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appears become body brought called cause character combination common consequence consider continued course Court direct effect England English equal established evidence existence expression fact feelings force friends give given Government hands House human important influence instance interest Italy Judges kind King knowledge known labour least less letter living Lord Lord John Russell manner master means measure mind moral nature never object observations once opinion original party pass period persons phenomena physical political positive possessed practice present principles produced proved question readers reason regard relations remarkable respect result seems shillings society spirit stars strike success taken thing thought tion trade true truth turn vols Ward whole
Side 449 - If I were an American, as I am an Englishman, while a foreign troop was landed in my country, I never would lay down my arms — never — never — never.
Side 450 - ... ermine, to save us from this pollution. I call upon the honor of your lordships to reverence the dignity of your ancestors and to maintain your own. I call upon the spirit and humanity of my country to vindicate the national character. I invoke the genius of the constitution. From the tapestry that adorns these walls, the immortal ancestor of this noble lord frowns with indignation at the disgrace of his country.
Side 447 - Those Iron Barons (for so I may call them when compared with the Silken Barons of modern days), were the Guardians of the People; yet their virtues, my Lords, were never engaged in a question of such importance as the present. A breach has been made in the Constitution — the battlements are dismantled — the citadel is open to the first invader — the walls totter — the Constitution is not tenable.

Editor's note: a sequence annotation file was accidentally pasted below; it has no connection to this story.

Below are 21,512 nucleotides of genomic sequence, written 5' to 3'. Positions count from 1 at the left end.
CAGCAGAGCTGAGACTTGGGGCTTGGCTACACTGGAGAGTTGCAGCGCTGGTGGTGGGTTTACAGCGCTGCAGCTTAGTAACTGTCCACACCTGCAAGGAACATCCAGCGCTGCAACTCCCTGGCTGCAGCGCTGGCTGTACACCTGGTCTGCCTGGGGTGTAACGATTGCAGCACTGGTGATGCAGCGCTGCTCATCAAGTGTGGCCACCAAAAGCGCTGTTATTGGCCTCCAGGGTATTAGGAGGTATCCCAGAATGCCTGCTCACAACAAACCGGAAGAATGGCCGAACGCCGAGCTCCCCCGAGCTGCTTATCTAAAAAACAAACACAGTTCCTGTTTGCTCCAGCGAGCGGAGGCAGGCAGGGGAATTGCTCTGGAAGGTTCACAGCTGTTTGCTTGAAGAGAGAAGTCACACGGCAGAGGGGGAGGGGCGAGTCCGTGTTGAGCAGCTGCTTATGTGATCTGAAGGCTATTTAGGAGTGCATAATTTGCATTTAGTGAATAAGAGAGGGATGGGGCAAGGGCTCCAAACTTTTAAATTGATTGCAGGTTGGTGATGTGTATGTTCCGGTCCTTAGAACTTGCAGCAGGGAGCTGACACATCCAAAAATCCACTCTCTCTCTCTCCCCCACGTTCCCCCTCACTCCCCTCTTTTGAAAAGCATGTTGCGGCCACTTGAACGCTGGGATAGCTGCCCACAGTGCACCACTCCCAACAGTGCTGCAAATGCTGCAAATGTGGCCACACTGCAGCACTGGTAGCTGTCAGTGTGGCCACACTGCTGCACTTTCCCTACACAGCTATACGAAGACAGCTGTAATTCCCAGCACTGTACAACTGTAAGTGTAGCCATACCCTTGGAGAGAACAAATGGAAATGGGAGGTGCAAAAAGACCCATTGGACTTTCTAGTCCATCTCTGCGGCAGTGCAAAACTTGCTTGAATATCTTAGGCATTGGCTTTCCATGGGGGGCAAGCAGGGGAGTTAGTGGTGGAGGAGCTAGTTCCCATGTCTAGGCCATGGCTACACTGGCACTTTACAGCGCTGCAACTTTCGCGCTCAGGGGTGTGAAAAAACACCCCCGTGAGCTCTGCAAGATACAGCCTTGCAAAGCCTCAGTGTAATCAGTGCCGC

Side 516 - His delivery of the latter was so improved by frequent repetition that every accent, every emphasis, every modulation of voice, was so perfectly well turned and well placed that without being interested in the subject one could not help being pleased with the discourse; a pleasure of much the same kind with that received from an excellent piece of music.
Side 447 - I rejoice that America has resisted. Three millions of people, so dead to all the feelings of liberty as voluntarily to submit to be slaves, would have been fit instruments to make slaves of the rest.
Side 451 - My Lords, I am old and weak, and at present unable to say more; but my feelings and indignation were too strong- to have said less. I could not have slept this night in my bed, nor reposed my head on my pillow, without giving this vent to my eternal abhorrence of such preposterous and enormous principles.
Side 450 - Spanish cruelty; we turn loose these savage hell-hounds against our brethren and countrymen in America, of the same language, laws, liberties and religion, endeared to us by every tie that should sanctify humanity.
Side 450 - I know not what idea that Lord may entertain of God and nature, but I know that such abominable principles are equally abhorrent to religion and humanity. What ! attribute the sacred sanction of God and nature to the massacres of the Indian scalping-knife, to the cannibal savage, torturing, murdering, roasting, and eating ; literally, my Lords, eating the mangled victims of his barbarous battles ! Such horrible notions shock every precept of religion, divine...
Side 449 - If the Ministers thus persevere in misadvising and misleading the King, I will not say that they can alienate the affections of his subjects from his crown ; but I will affirm that they will make the crown not worth his wearing. 1 will not say that the King is betrayed ; but I will pronounce that the kingdom is undone.